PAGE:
Westminster’s U-turn over exam grades is a case study in how not to use algorithms

With no actual data, the government fell foul of the “garbage in, garbage out” problem. 

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On A-levels and GCSEs, the Westminster government has followed in the footsteps of the Scottish, Welsh and Northern Irish administrations. It has abandoned its attempt to allocate exam results to students in England calculated using modelling of how they would have done, based on the performance of previous year groups.

The row is a case study in how not to use algorithms in public policy: because an algorithm is a process, not an event.

If you were a PR company, you could make an algorithm to judge how well-disposed I would be to your email, by throwing, say, what I had for lunch and the Arsenal result into a spreadsheet. But if you don’t know what I had for lunch or what the Arsenal score was, you couldn't gauge my mood using historical variables on what the Arsenal score had been, on average, that week over the past five years, no matter how hard you fiddled with the data.

That’s the problem being faced by the exams watchdogs in England, Scotland and Northern Ireland. A pupil taking their GCSEs in England and Northern Ireland or their Nationals in Scotland in 2020 has not sat a centralised examination since 2015. We know very little about these pupils and cannot reasonably gauge what their GCSE results are going to be with any degree of accuracy. And because exams for Highers and A-levels are considerably tougher than those for GCSEs, we can’t use those to help us reliably allocate A-level passes either.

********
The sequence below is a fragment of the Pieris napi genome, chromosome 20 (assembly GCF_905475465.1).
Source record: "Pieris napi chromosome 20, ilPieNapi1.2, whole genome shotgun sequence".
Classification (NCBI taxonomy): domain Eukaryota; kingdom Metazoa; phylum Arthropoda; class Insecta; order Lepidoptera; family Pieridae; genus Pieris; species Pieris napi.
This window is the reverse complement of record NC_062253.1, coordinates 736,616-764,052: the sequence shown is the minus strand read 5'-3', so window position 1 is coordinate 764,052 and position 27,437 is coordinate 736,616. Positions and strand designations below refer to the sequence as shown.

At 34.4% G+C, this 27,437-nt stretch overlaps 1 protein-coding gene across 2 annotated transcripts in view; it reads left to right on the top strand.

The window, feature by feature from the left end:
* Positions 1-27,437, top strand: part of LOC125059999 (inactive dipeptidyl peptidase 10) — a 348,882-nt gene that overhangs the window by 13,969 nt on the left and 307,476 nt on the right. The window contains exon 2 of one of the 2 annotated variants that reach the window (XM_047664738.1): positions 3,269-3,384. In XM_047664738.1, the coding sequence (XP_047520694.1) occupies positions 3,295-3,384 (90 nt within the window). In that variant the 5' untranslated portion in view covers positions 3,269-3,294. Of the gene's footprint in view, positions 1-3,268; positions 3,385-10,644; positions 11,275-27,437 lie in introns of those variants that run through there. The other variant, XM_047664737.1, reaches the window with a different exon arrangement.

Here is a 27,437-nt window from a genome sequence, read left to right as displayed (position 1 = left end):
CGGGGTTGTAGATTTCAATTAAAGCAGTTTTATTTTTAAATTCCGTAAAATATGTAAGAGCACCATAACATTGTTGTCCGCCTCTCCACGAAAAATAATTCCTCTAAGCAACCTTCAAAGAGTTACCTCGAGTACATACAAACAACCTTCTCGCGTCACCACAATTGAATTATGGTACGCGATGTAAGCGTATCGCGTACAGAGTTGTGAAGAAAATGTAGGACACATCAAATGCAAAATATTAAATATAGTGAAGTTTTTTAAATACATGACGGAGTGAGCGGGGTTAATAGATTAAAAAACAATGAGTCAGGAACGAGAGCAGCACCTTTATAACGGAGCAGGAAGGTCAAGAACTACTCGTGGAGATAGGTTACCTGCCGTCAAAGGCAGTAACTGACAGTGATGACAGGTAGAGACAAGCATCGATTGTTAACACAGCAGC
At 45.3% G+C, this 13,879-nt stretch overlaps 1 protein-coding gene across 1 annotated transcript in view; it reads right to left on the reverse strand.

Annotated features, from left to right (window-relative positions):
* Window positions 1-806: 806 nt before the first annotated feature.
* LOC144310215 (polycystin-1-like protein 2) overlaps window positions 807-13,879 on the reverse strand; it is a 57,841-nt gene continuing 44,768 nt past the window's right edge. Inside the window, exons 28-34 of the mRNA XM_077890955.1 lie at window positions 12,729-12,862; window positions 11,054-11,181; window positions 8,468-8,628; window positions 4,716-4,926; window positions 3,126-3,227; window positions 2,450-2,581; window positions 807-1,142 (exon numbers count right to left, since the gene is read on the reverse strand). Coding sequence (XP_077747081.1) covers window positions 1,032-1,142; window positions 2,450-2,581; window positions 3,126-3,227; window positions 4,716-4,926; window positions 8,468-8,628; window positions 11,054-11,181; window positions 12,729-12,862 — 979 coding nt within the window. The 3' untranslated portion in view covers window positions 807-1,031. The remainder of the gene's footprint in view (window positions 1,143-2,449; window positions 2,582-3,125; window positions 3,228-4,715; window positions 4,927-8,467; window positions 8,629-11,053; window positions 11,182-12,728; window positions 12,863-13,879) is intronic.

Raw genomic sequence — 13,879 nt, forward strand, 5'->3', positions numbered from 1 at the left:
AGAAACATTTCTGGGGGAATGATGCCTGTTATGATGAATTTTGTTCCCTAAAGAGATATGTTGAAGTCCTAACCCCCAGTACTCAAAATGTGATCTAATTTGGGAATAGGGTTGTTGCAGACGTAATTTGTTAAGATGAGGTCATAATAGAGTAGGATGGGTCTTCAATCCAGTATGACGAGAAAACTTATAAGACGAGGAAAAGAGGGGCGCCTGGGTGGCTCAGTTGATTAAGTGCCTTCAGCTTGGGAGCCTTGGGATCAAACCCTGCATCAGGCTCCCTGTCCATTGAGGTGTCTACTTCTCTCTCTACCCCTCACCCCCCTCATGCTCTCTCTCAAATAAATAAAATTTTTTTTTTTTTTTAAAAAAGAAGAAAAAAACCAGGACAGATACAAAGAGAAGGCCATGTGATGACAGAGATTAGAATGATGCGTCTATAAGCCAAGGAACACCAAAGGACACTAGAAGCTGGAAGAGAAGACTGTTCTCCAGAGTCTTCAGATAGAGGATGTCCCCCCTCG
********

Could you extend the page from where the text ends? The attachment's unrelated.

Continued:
An algorithm is a way you process information – not something you can use to create new information from thin air. If you have no actual data, you have what bankers call the “garbage in, garbage out” problem: if you have rubbish or non-existent data, it doesn’t matter how sophisticated the spreadsheet you run it through is – you can’t make the resulting numbers make sense.

Because in Wales, the education system still uses modular assessment, the government was able to produce a more popular – or perhaps, more accurately, less unpopular – model of doing things, because GCSE coursework and AS-level results meant that pupils had at least a partial hand in how their results were generated. But they have had to abandon their model, too, because persisting with it would have meant giving Welsh pupils considerably worse grades than children elsewhere in the United Kingdom.

Ultimately an algorithm is not a solution to having insufficient data. You can’t generate exam results without exams: it really is that simple.  

Stephen Bush is political editor of the New Statesman. His daily briefing, Morning Call, provides a quick and essential guide to domestic and global politics.

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